# Understanding a solution of USAMO 1999 (Integers having numerous partitions of a certain type)

For what values of $$n≥1$$ do there exist a number $$m$$ that can be written in the form $$a_1 + \cdots+ a_n$$ with $$a_1 \in \{1\}, a_2 \in \{1,2\},\cdots , a_n \in \{1,\ldots,n \}$$ in $$(n-1)!$$ or more ways?

Here's the solution:  I have made a box in red around the part that I didn't understand:

1. Why there must be only $$n-1$$ ordered tuples , and not $$n$$?

2. In the first inequality, they have assumed $$a_n =n$$, can anyone tell why?

3. Similarly, in the second inequality, we have $$a_n = 1$$, again I didn't get why. Also I am confused about the sign of inequality.

Any help will be much appreciated.

Thanks.

• Please don't use math mode for text. It looks bad. Oct 1, 2021 at 7:50
• @Arthur ok will take care of it from next time Oct 1, 2021 at 7:51
• I just added "integer-partitions" to your tag list. Besides, I have changed your title in order it is more in connection with its content (the fact that a certain Jim Propp has proposed a solution isn't important for example ...) Oct 1, 2021 at 8:30
• @JeanMarie thanks for improving the question Oct 1, 2021 at 9:32

I think it's illuminating to look more closely at the cases where such an $$n$$ exists, in order to understand the second part of the proof.

For instance, with $$n = 4$$ and $$m = 7$$, we are looking for ways to write $$7 = m = a_1 + a_2 + a_3 + a_4$$ where $$a_i \in \{1, \ldots, i\}$$. Moreover, there are at least $$(4-1)! = 6$$ ways to do this, and we can enumerate them as follows:

\begin{align} 7 &= 1 + 1 + 1 + 4 \\ &= 1 + 1 + 2 + 3 \\ &= 1 + 1 + 3 + 2 \\ &= 1 + 2 + 1 + 3 \\ &= 1 + 2 + 2 + 2 \\ &= 1 + 2 + 3 + 1. \\ \end{align}

We immediately notice that once we have selected the first three values, the fourth one is uniquely determined, since $$a_4 = m - (a_1 + a_2 + a_3)$$. And since there is only one way to choose $$a_1$$, two ways to choose $$a_2$$, and three ways to choose $$a_3$$, there are at most $$3!$$ such choices in total. And the same logic applies to the general case: for a given $$n$$, if such an $$m$$ satisfies the criteria, then there can be at most $$(n-1)!$$ choices for the ordered sequence $$(a_1, \ldots, a_{n-1})$$, because the last $$a_n$$ can never be free to be chosen in more than $$1$$ way, once the others are chosen.

For your second question, we see that since the criteria require there to be at least $$(n-1)!$$ ways to write $$m$$, and we have just established that there can be at most $$(n-1)!$$ ways to write $$m$$, that means there must be exactly $$(n-1)!$$ ways to write $$m$$, and each possible choice of $$a_i = \{1, \ldots, i\}$$ for $$i = 1, 2, \ldots, n-1$$, must result in a valid solution. And you can see this in the case $$n = 4$$, $$m = 7$$ above. Every one of the $$6$$ ways to pick $$(a_1, a_2, a_3)$$ from their respective sets is represented in the sum. So in particular, the "first" choice, where $$a_1 = a_2 = \ldots = a_{n-1} = 1$$, must be a valid choice, hence leads to the requirement $$m = 1 + 1 + \cdots + 1 + a_n = n-1 + a_n.$$ But the largest possible choice for $$a_n$$ is $$a_n = n$$, so this establishes the bound $$m \le n-1 + n = 2n-1.$$ Conversely, the "last" choice--i.e., the maximal choice for the $$a_1, \ldots, a_{n-1}$$, is $$a_i = i$$, hence $$m = 1 + 2 + \cdots + (n-1) + a_n = \frac{(n-1)n}{2} + a_n.$$ Since this too must be a valid solution, the smallest $$a_n$$ now furnishes a lower bound for $$m$$: $$m \ge \frac{(n-1)n}{2} + 1.$$ These two bounds, put together, lead to the final conclusion.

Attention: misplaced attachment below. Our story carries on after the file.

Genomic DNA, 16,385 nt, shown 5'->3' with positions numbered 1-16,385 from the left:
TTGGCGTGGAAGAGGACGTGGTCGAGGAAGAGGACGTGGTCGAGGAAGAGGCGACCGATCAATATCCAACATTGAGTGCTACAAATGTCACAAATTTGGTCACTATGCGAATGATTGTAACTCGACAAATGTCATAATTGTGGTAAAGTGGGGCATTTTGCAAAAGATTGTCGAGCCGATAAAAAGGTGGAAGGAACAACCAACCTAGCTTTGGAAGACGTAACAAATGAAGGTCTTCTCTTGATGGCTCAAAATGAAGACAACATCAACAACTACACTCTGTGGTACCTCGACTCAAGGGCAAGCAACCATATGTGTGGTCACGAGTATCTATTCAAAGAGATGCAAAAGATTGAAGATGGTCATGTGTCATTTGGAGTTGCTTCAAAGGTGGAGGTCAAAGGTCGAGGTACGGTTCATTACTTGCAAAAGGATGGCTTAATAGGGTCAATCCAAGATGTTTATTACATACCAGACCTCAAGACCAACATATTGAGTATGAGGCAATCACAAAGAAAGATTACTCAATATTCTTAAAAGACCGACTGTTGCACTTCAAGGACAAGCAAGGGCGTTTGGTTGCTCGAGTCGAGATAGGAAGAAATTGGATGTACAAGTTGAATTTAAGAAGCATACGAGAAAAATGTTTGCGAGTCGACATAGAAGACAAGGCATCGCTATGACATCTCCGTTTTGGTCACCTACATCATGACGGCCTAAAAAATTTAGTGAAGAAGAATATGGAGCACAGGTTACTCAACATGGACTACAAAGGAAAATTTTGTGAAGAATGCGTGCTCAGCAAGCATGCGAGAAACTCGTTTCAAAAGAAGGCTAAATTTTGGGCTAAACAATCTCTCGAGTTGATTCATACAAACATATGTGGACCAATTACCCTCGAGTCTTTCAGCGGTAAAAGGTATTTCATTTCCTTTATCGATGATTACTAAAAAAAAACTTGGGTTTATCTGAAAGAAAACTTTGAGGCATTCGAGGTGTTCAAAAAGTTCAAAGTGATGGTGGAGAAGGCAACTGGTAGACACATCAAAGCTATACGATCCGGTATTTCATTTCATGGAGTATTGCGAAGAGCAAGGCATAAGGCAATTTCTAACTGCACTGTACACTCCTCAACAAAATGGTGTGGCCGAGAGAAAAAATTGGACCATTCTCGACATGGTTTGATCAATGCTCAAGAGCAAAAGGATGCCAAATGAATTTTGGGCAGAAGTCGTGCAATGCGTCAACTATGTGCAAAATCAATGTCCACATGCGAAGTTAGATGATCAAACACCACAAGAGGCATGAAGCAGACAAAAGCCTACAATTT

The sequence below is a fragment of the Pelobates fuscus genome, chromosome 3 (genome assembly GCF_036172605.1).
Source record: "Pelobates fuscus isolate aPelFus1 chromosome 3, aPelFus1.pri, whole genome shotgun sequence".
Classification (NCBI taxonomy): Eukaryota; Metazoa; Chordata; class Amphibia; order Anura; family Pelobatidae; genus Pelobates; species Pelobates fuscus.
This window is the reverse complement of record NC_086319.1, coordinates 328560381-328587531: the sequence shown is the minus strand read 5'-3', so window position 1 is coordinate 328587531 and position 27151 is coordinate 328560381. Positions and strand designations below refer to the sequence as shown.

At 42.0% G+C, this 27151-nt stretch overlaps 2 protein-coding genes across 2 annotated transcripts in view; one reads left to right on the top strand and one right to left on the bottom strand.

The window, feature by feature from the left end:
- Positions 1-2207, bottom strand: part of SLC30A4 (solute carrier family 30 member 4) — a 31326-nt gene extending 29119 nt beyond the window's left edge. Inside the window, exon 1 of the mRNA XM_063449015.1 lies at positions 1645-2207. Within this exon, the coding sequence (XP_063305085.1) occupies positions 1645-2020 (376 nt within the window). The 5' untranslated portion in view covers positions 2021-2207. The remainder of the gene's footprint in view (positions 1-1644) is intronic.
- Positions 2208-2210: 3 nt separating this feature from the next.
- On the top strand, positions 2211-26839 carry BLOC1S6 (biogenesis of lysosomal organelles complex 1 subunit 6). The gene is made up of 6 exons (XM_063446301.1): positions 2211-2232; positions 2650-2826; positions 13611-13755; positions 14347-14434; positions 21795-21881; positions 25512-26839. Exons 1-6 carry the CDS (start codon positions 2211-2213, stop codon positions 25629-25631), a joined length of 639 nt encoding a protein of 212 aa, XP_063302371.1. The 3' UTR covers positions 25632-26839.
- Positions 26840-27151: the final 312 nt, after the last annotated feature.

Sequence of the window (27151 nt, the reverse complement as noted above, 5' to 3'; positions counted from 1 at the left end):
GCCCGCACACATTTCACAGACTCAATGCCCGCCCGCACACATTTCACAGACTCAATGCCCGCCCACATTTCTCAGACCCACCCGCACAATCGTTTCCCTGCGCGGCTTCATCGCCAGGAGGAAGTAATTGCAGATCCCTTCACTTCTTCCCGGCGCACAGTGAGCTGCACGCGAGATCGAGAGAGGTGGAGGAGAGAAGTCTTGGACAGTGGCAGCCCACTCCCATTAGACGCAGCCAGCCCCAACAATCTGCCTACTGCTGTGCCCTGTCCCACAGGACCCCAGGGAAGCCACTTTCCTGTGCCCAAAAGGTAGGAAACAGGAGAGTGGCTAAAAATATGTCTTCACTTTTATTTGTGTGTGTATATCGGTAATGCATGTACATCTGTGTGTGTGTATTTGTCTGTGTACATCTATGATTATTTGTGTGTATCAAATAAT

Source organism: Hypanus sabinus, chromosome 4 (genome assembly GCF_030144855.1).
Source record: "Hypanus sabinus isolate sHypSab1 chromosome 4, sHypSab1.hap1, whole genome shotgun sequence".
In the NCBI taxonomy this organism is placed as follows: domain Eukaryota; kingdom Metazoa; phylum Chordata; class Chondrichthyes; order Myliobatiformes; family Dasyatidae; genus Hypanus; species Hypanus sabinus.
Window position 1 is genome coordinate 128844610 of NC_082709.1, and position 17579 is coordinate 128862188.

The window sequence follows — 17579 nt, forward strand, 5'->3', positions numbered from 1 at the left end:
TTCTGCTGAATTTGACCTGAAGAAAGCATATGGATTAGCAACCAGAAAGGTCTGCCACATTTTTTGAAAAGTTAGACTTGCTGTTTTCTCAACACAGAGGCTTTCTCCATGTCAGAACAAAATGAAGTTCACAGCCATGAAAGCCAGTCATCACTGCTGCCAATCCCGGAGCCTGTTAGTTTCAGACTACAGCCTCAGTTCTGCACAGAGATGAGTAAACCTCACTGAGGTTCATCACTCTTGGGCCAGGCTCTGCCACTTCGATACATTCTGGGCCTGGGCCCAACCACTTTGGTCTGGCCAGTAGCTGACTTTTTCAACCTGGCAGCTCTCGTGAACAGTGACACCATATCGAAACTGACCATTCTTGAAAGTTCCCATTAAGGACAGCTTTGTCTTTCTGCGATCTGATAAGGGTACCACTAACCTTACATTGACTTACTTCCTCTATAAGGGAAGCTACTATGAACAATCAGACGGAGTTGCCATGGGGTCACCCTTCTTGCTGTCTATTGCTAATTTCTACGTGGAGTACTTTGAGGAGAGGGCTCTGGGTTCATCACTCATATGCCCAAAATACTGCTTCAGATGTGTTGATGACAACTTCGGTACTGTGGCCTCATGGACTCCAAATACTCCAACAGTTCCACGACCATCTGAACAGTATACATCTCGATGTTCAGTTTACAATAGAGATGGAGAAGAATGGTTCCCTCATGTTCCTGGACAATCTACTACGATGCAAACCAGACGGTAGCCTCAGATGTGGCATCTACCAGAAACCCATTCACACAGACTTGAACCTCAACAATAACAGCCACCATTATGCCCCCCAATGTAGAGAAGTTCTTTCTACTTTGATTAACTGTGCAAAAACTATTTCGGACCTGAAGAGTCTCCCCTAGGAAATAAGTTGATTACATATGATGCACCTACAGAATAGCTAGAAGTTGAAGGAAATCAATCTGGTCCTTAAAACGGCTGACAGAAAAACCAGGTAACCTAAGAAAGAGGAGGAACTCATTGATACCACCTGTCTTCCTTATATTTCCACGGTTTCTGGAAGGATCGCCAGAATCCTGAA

The idea behind the proof is this:

1. Show that if such an $$m$$ exists for a given $$n$$, then every possible choice of all the $$a_i$$s but the last $$a_n$$ must be permissible.
2. Show that the choice that requires the largest $$a_n$$ gives an upper bound on $$m$$.
3. Show that the choice that requires the smallest $$a_n$$ gives a lower bound on $$m$$.
4. Show that these upper and lower bounds combine to force $$n$$ to be within a certain range.
5. Furnish an example for each such $$n$$ in the range.
• great explanation, very well presented +10. I am just confused here (comment below). Oct 1, 2021 at 9:56
• So, is it that there is a unique $m$ for every $n$, or is it a matter of choice for $m$? I mean can't we choose $m=1+2+3+4=10$ for $n=4$? Oct 1, 2021 at 9:58
• @AbVk1718 Given $n$, you only need to find one $m$ that meets the criteria. For $n = 4$, we see that $m = 7$ works. But $m = 10$ does not, because while $10 = 1 + 2 + 3 + 4$, there are no other ways to make a sum of $10$ with only $n = 4$ terms. In order for a specific $n$ to satisfy the conditions of the problem, we need to find at least one $m$ for which there are $(n-1)!$ ways to make the same sum of $m$. You cannot change $m$; it has to be the same value for all $(n-1)!$ ways. Oct 1, 2021 at 10:25
• Thanks a lot @heropup, everything's cleared now Oct 1, 2021 at 10:37
1. Don't you agree that after fixing the first $$n-1$$ elements of this $$n$$-tuple $$(a_1,...a_n)$$, you get the last one trivially as $$a_n = m- \sum_{i=1}^{n-1}a_i$$ (that is, after fixing the first $$n-1$$ elements of the $$n$$-tuple, you fixed all elements)
2. Basically the idea here is to find the bounds for $$m$$ with respect to $$n$$ and since you need at least $$(n-1)!$$ tuples by the problem description and from 1. it follows that you have exactly $$(n-1)!$$ tuples in total, thus for every $$n-1$$ tuple $$(a_1,...a_{n-1})$$ there must exist $$a_n \in \{1,...,n\}$$ s.t. they all sum to $$m$$. In other words, if you take all ones, there has to be a number $$k$$ in $$\{1,...,n\}$$ s.t $$1+1+...+1 + k = m$$ ($$n-1$$ ones). It trivially follows that since this number is at most $$n$$ then $$m$$ is at most the sum of $$n-1$$ ones and $$n$$.
3. Exactly the same reasoning as for 2.
• Nice explanation, thanks @MDude Oct 1, 2021 at 10:37